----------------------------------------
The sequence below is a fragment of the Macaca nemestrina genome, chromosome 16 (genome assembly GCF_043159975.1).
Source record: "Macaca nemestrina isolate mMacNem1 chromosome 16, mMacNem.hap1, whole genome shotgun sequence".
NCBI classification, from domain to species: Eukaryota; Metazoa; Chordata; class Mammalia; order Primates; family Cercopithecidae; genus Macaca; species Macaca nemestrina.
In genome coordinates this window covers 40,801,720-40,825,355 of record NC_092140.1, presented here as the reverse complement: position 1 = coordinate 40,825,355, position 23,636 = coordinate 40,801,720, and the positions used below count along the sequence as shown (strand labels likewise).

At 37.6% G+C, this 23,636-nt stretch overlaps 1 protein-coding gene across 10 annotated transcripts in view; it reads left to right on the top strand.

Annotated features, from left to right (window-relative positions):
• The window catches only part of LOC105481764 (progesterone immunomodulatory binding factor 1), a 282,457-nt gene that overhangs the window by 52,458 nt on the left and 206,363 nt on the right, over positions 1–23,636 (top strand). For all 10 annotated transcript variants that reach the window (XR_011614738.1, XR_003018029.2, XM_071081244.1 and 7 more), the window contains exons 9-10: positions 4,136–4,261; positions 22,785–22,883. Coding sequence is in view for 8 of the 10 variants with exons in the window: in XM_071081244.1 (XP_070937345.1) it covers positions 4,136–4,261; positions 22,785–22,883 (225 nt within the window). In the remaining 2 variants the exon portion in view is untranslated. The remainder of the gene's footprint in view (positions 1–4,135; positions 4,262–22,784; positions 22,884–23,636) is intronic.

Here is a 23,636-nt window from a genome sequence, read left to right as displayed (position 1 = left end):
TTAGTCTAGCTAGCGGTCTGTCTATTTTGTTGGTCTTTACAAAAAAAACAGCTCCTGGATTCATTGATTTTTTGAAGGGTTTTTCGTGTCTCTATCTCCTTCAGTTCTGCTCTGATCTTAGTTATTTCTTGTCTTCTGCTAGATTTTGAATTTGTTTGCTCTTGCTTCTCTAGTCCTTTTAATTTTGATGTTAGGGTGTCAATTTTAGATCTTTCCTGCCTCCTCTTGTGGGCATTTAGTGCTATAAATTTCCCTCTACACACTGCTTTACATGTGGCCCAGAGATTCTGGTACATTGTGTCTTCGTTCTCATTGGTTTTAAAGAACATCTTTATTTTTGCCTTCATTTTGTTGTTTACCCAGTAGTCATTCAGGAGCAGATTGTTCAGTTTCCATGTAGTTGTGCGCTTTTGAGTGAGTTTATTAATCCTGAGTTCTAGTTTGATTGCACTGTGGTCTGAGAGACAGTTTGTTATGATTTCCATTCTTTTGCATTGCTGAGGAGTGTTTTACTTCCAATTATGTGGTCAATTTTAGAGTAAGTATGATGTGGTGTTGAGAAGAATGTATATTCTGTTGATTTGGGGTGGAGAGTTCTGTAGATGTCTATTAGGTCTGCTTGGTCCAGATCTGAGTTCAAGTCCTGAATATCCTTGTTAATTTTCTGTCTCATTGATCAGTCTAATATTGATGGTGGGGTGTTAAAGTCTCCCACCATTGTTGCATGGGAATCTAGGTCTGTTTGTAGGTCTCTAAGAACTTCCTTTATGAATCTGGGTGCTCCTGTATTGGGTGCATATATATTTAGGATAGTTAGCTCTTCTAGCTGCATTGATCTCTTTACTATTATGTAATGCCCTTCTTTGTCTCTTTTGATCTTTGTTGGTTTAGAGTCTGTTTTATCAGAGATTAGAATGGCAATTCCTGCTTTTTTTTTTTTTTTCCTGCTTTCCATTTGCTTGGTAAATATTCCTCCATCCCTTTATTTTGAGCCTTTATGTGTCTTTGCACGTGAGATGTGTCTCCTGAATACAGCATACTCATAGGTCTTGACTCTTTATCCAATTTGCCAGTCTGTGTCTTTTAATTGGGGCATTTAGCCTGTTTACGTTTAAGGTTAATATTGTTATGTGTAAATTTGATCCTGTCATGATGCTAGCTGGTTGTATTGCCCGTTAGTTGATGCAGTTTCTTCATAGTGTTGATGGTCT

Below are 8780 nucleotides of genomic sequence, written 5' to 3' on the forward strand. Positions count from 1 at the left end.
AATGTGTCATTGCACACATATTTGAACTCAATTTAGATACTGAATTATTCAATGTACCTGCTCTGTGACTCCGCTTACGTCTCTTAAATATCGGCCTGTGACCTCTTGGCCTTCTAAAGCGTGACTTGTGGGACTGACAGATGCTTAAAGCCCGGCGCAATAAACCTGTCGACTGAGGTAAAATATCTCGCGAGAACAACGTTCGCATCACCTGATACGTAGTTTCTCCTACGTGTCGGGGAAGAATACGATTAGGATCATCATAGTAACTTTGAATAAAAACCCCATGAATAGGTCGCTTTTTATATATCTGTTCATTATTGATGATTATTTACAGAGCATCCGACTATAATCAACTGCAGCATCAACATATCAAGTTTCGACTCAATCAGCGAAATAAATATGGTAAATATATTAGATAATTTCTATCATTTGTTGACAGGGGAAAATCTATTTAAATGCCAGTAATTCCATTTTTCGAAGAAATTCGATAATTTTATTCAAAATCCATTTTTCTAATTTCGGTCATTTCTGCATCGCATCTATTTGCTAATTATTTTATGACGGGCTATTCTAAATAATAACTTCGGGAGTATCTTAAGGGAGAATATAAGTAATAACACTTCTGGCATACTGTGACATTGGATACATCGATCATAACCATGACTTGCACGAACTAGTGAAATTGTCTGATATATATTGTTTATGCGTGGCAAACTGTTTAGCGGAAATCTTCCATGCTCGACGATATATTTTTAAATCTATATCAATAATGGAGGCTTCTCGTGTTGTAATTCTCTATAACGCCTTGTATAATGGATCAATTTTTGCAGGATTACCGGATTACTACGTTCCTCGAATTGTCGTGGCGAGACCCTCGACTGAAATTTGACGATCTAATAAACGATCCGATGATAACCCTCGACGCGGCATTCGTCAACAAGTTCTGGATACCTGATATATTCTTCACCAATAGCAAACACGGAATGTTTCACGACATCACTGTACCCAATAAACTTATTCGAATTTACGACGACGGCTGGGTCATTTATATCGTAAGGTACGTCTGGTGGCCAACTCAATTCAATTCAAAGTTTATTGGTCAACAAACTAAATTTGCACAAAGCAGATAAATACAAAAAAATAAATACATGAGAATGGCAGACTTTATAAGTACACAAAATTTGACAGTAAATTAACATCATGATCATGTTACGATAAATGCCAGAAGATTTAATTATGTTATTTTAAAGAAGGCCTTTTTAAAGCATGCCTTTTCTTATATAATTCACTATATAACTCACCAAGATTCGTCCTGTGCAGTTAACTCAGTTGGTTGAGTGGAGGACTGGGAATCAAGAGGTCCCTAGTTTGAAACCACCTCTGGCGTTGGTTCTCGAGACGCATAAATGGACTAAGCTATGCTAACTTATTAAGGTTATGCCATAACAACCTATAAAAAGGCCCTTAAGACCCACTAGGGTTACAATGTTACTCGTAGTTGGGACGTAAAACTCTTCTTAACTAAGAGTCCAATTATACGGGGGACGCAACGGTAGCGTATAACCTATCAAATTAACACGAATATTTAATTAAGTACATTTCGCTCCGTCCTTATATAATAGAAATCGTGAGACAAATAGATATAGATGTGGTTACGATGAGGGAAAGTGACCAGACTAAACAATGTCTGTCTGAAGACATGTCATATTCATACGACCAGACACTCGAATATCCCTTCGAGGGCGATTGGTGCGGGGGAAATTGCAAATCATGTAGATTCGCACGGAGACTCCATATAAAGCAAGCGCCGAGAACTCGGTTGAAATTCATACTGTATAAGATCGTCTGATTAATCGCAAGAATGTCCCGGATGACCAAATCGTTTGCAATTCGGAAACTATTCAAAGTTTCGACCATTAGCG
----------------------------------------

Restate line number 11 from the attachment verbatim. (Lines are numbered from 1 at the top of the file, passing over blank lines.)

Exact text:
AATGTGTCATTGCACACATATTTGAACTCAATTTAGATACTGAATTATTCAATGTACCTGCTCTGTGACTCCGCTTACGTCTCTTAAATATCGGCCTGTGACCTCTTGGCCTTCTAAAGCGTGACTTGTGGGACTGACAGATGCTTAAAGCCCGGCGCAATAAACCTGTCGACTGAGGTAAAATATCTCGCGAGAACAACGTTCGCATCACCTGATACGTAGTTTCTCCTACGTGTCGGGGAAGAATACGATTAGGATCATCATAGTAACTTTGAATAAAAACCCCATGAATAGGTCGCTTTTTATATATCTGTTCATTATTGATGATTATTTACAGAGCATCCGACTATAATCAACTGCAGCATCAACATATCAAGTTTCGACTCAATCAGCGAAATAAATATGGTAAATATATTAGATAATTTCTATCATTTGTTGACAGGGGAAAATCTATTTAAATGCCAGTAATTCCATTTTTCGAAGAAATTCGATAATTTTATTCAAAATCCATTTTTCTAATTTCGGTCATTTCTGCATCGCATCTATTTGCTAATTATTTTATGACGGGCTATTCTAAATAATAACTTCGGGAGTATCTTAAGGGAGAATATAAGTAATAACACTTCTGGCATACTGTGACATTGGATACATCGATCATAACCATGACTTGCACGAACTAGTGAAATTGTCTGATATATATTGTTTATGCGTGGCAAACTGTTTAGCGGAAATCTTCCATGCTCGACGATATATTTTTAAATCTATATCAATAATGGAGGCTTCTCGTGTTGTAATTCTCTATAACGCCTTGTATAATGGATCAATTTTTGCAGGATTACCGGATTACTACGTTCCTCGAATTGTCGTGGCGAGACCCTCGACTGAAATTTGACGATCTAATAAACGATCCGATGATAACCCTCGACGCGGCATTCGTCAACAAGTTCTGGATACCTGATATATTCTTCACCAATAGCAAACACGGAATGTTTCACGACATCACTGTACCCAATAAACTTATTCGAATTTACGACGACGGCTGGGTCATTTATATCGTAAGGTACGTCTGGTGGCCAACTCAATTCAATTCAAAGTTTATTGGTCAACAAACTAAATTTGCACAAAGCAGATAAATACAAAAAAATAAATACATGAGAATGGCAGACTTTATAAGTACACAAAATTTGACAGTAAATTAACATCATGATCATGTTACGATAAATGCCAGAAGATTTAATTATGTTATTTTAAAGAAGGCCTTTTTAAAGCATGCCTTTTCTTATATAATTCACTATATAACTCACCAAGATTCGTCCTGTGCAGTTAACTCAGTTGGTTGAGTGGAGGACTGGGAATCAAGAGGTCCCTAGTTTGAAACCACCTCTGGCGTTGGTTCTCGAGACGCATAAATGGACTAAGCTATGCTAACTTATTAAGGTTATGCCATAACAACCTATAAAAAGGCCCTTAAGACCCACTAGGGTTACAATGTTACTCGTAGTTGGGACGTAAAACTCTTCTTAACTAAGAGTCCAATTATACGGGGGACGCAACGGTAGCGTATAACCTATCAAATTAACACGAATATTTAATTAAGTACATTTCGCTCCGTCCTTATATAATAGAAATCGTGAGACAAATAGATATAGATGTGGTTACGATGAGGGAAAGTGACCAGACTAAACAATGTCTGTCTGAAGACATGTCATATTCATACGACCAGACACTCGAATATCCCTTCGAGGGCGATTGGTGCGGGGGAAATTGCAAATCATGTAGATTCGCACGGAGACTCCATATAAAGCAAGCGCCGAGAACTCGGTTGAAATTCATACTGTATAAGATCGTCTGATTAATCGCAAGAATGTCCCGGATGACCAAATCGTTTGCAATTCGGAAACTATTCAAAGTTTCGACCATTAGCG